Fluorescence Microscopy

Jackie E. Kylander jek at med.unc.edu
Fri Aug 22 09:23:28 EST 1997


In article <872172995.1488 at dejanews.com>, VEIUSA at aol.com wrote:

> I understand that GFP has become popular of late.  However, I'd like to
> know how a researcher understands what filter sets and flourochromes are
> req'd to view a speciman optimally.  If I have a filter set at my
> disposal, how can I find out specifically what specimans either floureces
> naturally or what stains would facilitate improved fluorescence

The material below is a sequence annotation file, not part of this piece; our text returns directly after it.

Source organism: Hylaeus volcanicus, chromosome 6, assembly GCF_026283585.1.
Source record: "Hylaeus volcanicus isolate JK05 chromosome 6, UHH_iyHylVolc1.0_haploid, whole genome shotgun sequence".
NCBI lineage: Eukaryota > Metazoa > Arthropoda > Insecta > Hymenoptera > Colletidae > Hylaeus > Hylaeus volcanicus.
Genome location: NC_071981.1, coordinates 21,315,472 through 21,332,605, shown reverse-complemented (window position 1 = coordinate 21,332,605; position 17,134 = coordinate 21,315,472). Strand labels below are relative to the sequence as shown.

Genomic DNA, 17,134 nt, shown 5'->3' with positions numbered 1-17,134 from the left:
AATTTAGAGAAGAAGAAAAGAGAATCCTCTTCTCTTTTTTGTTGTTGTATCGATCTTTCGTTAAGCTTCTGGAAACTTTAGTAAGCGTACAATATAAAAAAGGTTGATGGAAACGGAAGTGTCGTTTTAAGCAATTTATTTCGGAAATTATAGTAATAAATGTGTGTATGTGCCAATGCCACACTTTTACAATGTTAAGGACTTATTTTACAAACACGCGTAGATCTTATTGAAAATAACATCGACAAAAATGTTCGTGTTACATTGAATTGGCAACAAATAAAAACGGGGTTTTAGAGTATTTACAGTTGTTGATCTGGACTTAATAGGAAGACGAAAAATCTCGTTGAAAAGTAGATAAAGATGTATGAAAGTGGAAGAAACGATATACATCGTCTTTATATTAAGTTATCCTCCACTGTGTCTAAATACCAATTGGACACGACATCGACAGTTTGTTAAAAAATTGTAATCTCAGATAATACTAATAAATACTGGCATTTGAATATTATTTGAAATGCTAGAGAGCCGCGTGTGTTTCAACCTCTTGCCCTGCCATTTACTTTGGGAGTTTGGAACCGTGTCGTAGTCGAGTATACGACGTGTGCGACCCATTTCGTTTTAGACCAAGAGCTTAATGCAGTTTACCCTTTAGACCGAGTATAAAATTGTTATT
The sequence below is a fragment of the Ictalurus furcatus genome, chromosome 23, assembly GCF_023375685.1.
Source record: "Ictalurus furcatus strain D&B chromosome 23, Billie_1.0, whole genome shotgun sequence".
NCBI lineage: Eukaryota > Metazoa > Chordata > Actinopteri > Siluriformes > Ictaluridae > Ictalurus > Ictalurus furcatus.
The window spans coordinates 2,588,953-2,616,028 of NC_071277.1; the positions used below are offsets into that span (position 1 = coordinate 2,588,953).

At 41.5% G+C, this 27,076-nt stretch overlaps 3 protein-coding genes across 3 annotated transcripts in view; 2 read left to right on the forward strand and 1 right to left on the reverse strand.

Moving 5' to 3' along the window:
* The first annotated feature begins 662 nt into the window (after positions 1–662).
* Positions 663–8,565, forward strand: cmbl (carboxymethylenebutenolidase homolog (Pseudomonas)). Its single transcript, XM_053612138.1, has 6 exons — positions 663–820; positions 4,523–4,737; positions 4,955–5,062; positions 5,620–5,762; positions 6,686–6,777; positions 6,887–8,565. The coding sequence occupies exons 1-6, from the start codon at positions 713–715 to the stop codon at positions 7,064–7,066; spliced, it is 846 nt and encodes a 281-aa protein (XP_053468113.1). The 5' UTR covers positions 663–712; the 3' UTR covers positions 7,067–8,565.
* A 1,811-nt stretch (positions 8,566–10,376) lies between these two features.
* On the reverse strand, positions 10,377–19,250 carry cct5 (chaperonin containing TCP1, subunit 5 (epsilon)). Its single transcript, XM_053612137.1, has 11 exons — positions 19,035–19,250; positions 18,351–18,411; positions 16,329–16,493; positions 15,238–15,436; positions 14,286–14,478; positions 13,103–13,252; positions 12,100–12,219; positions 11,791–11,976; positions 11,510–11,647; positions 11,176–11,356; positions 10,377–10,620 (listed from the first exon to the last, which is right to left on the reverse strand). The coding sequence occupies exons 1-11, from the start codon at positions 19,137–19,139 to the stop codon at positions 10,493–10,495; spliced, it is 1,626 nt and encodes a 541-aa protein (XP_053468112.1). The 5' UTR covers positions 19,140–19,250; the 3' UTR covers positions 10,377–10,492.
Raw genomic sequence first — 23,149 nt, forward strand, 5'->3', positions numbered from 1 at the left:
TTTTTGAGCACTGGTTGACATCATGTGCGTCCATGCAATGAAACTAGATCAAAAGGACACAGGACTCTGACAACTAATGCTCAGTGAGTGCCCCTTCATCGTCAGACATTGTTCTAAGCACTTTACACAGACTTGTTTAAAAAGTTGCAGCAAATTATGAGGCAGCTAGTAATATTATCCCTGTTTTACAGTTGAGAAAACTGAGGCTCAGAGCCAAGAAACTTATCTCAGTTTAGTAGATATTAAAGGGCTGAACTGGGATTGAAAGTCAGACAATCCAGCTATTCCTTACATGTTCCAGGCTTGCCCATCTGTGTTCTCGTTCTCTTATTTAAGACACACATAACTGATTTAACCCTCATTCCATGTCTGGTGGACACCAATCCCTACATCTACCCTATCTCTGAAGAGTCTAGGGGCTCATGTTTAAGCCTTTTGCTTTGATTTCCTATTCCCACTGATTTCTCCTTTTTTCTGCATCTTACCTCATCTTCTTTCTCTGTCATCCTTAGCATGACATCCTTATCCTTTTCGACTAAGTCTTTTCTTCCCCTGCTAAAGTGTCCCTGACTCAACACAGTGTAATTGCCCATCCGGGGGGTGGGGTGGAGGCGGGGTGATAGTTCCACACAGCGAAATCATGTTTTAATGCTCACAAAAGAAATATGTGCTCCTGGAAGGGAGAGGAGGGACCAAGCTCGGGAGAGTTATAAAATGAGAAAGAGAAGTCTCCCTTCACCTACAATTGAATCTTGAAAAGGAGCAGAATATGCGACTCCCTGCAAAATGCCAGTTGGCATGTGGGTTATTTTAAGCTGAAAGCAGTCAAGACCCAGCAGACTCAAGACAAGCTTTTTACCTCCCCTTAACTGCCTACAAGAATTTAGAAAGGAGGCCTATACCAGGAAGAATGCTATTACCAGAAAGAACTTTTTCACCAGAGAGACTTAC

> examination.  Any insights would be greatly appreciated.  Would I use a
> stereo microscope or compound microscope??  I look forward to any
> insights extended.  Thx in advance.  Sincerely, Mark R.
> 
> -------------------==== Posted via Deja News ====-----------------------
>       http://www.dejanews.com/     Search, Read, Post to Usenet

Most antibody catalogues (I've seen it in Jackson Labs) have a chart or
some other kind of table that give the excitation and emission
wavelengths. Most microscope dealers will also help you make the choice of
filter sets. Almost any microscope with fluorescence capabilities will
have a set for fluoroscene--incoming light is blue (FITC, GFP) and
rhodamine--incoming light is green (TRITC). If you need more details, I
grab the catalogue with specific numbers.



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